Norse mythology

Mistletoe symbol throughout time

*With this post I want to wish to all of you wonderful preparation for the upcoming holiday days. Wish you love, happiness, warm in your heart and joy.



Today, mistletoe is associated largely by the tradition of kissing modestly under it. However, back into the ancient times, there are many other practices as well relating to it.

For instance, in ancient Greece, the plant was sacred and rare to be found. According to the myth, once the Gods were offended by the plant, so they refused to look at it when women were being kissed under it.
The ancient druids had different specification of the plant, though they regarded it as a sacred and gave it their reverence. Interesting fact to reflect upon is that they considered the plant to consist the sperm of the God. Moreover, they used it with herbal function to cure almost everything, from witchcraft to antidote against poison. Nonetheless, one long standing tradition among the Druids was that after the sixth day of the winter solstice (‘Alban Arthan’), they used to cut the three, with a golden knife being extremely precautious the three not to touch the ground as it could lose its magic powers of protection, and divide its branches after distribution among the people. Those branches were hung in the doors of their homes in order to protect them from evil spirits and all devilish spirits.

In Norse Mythology, there is a legend explaining the origin of the mistletoe. Everything began with the norse god Balder, who was the most beloved one by all, but mostly by his mother , Frigga. She wanted to protect her son from all the evil in the world, that’s why she went far and wide into the world collecting promises from everything which contained the four elements – fire, water, air and earth. However , she chose Loki to find her the loophole, which was the mistletoe. Not only did he find it, but he made arrow from the wood of the plant. Unfortunately, Loki was not filled with good intentions, he gave the arrow to Balder ‘s brother, who was blind, dictating every move of the latter, the arrow pointed Balder’s heart and he died. As a consequences, Frigga’s tears turned into the mistletoe ‘s berries.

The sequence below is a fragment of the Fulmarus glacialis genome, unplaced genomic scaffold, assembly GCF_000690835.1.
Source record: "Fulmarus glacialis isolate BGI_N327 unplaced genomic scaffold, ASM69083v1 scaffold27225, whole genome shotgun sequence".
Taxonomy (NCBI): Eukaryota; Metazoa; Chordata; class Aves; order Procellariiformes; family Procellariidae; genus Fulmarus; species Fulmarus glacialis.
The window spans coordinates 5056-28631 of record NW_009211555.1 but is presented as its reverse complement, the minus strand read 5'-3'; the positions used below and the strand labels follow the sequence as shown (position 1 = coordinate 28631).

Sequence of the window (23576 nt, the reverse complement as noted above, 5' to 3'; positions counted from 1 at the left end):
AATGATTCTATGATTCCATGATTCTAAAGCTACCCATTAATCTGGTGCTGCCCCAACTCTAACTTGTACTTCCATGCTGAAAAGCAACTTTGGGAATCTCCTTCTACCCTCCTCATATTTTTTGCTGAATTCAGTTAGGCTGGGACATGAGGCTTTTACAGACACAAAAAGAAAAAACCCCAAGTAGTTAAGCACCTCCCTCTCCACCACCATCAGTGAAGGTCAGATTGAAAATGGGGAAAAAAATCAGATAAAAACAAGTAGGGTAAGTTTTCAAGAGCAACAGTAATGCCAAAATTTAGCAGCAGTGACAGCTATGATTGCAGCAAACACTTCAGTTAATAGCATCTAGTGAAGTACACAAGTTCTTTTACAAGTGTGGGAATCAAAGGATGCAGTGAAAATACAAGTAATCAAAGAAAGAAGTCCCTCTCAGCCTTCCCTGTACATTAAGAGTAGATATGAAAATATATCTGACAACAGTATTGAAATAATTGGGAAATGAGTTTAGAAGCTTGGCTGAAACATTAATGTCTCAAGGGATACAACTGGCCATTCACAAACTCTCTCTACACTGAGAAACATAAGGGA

During the Romans’ times , the practice of kissing under a branch of this plant, could be traced back into the festive celebration of Saturnalia, a festival which brought into a daylight all kind of indulgence, such as conspicuous consumption of drinks, food and practicing sexual activities . The day on which all of that took place was 17th December, after that it was chosen someone who pleased himself more than the other, he/she was sacrificed in order all evil influence in people’s hearts to be exterminated by this ritual.

Back into the medieval times, many people hung branches of the plant in front of their doors or home’s ceiling, they believed that the plant could extinguish fire and make the evil spirits go away. As we could see the promotion of the idea of the mistletoe as a symbol of the good, harmony and protection preserved despite the fact that so different group of societies used and adopted its meaning and origin.


The Vikings’ World


The importance of the death in viking’s culture


Like many other tribes at their period(during late 8th to the mid-11th centuries), the Viking accumulated their religion throughout their ‘pagan’ practices, worshiping varieties of Gods. Their perception of the world and its structure was an extraordinary and sophisticated. According to them the world was divided into two integral parts- the first one was an empirical world in which people live and the second one was the other world where spirits and Gods could be found.  Moreover, constant contact with the other world through cults or rituals could reinforce and control the mobility, vitality and fertility of the community in which they lived.

Cult and rituals played essential role in how the community lived and developed as it was for utmost importance for them to maintain their communication with the Gods or the Spirits. The main reason for this could have been their attitude towards the ones who passed away. For them, the death was not the end of their existence,but only another way with which they could continue their journey. Moreover ,they were firm believers that the deceased ones had power over them and could both help them but also made them suffer in some sort of revenge, it depended on the life the person led. Viking viewed the death throughout their eyes as event in which one person’s spirit ceased to exist in the material world, but continued to live in the future generations in their community as inherited part of the other people’s souls. There is something deeply mysterious and magical in that perception, don’t you think?